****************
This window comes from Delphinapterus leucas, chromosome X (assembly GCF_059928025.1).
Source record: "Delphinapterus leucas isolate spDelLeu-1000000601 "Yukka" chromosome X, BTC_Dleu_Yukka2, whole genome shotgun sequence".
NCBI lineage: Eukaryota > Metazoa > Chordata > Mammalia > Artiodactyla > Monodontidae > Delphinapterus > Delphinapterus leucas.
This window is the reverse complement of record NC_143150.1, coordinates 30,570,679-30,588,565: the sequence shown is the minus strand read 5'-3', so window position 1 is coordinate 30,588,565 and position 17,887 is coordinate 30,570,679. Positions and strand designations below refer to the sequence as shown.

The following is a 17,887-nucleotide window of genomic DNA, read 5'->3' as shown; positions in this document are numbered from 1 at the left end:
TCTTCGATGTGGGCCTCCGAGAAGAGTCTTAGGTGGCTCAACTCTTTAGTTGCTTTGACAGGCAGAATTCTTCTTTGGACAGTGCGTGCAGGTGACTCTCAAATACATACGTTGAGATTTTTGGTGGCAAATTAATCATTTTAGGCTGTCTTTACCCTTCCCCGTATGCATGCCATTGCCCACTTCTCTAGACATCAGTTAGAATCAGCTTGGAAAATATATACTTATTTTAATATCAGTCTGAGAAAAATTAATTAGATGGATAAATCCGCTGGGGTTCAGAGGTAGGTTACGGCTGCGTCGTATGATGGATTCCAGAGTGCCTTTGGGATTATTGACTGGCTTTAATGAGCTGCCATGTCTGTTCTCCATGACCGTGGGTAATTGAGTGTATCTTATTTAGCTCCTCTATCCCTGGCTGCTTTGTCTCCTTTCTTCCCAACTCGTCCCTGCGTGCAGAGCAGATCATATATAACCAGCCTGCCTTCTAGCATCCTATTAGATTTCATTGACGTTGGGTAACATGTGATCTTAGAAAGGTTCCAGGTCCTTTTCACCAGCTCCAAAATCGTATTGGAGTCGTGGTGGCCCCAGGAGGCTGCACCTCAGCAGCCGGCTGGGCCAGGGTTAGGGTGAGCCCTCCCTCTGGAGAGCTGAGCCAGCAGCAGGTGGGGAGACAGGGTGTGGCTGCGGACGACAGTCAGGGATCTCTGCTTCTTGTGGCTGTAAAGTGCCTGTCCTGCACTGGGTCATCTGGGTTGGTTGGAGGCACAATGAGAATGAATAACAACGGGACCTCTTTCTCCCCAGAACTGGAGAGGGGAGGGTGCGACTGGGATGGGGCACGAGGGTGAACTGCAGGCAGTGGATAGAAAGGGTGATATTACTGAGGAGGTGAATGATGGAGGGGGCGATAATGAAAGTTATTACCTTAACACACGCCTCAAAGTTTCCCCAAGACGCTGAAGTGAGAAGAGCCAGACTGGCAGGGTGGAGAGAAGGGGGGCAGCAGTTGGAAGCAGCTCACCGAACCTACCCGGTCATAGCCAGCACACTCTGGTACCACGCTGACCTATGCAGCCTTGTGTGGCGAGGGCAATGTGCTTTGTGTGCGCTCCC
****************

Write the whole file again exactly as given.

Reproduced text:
This window comes from Delphinapterus leucas, chromosome X (assembly GCF_059928025.1).
Source record: "Delphinapterus leucas isolate spDelLeu-1000000601 "Yukka" chromosome X, BTC_Dleu_Yukka2, whole genome shotgun sequence".
NCBI lineage: Eukaryota > Metazoa > Chordata > Mammalia > Artiodactyla > Monodontidae > Delphinapterus > Delphinapterus leucas.
This window is the reverse complement of record NC_143150.1, coordinates 30,570,679-30,588,565: the sequence shown is the minus strand read 5'-3', so window position 1 is coordinate 30,588,565 and position 17,887 is coordinate 30,570,679. Positions and strand designations below refer to the sequence as shown.

The following is a 17,887-nucleotide window of genomic DNA, read 5'->3' as shown; positions in this document are numbered from 1 at the left end:
TCTTCGATGTGGGCCTCCGAGAAGAGTCTTAGGTGGCTCAACTCTTTAGTTGCTTTGACAGGCAGAATTCTTCTTTGGACAGTGCGTGCAGGTGACTCTCAAATACATACGTTGAGATTTTTGGTGGCAAATTAATCATTTTAGGCTGTCTTTACCCTTCCCCGTATGCATGCCATTGCCCACTTCTCTAGACATCAGTTAGAATCAGCTTGGAAAATATATACTTATTTTAATATCAGTCTGAGAAAAATTAATTAGATGGATAAATCCGCTGGGGTTCAGAGGTAGGTTACGGCTGCGTCGTATGATGGATTCCAGAGTGCCTTTGGGATTATTGACTGGCTTTAATGAGCTGCCATGTCTGTTCTCCATGACCGTGGGTAATTGAGTGTATCTTATTTAGCTCCTCTATCCCTGGCTGCTTTGTCTCCTTTCTTCCCAACTCGTCCCTGCGTGCAGAGCAGATCATATATAACCAGCCTGCCTTCTAGCATCCTATTAGATTTCATTGACGTTGGGTAACATGTGATCTTAGAAAGGTTCCAGGTCCTTTTCACCAGCTCCAAAATCGTATTGGAGTCGTGGTGGCCCCAGGAGGCTGCACCTCAGCAGCCGGCTGGGCCAGGGTTAGGGTGAGCCCTCCCTCTGGAGAGCTGAGCCAGCAGCAGGTGGGGAGACAGGGTGTGGCTGCGGACGACAGTCAGGGATCTCTGCTTCTTGTGGCTGTAAAGTGCCTGTCCTGCACTGGGTCATCTGGGTTGGTTGGAGGCACAATGAGAATGAATAACAACGGGACCTCTTTCTCCCCAGAACTGGAGAGGGGAGGGTGCGACTGGGATGGGGCACGAGGGTGAACTGCAGGCAGTGGATAGAAAGGGTGATATTACTGAGGAGGTGAATGATGGAGGGGGCGATAATGAAAGTTATTACCTTAACACACGCCTCAAAGTTTCCCCAAGACGCTGAAGTGAGAAGAGCCAGACTGGCAGGGTGGAGAGAAGGGGGGCAGCAGTTGGAAGCAGCTCACCGAACCTACCCGGTCATAGCCAGCACACTCTGGTACCACGCTGACCTATGCAGCCTTGTGTGGCGAGGGCAATGTGCTTTGTGTGCGCTCCC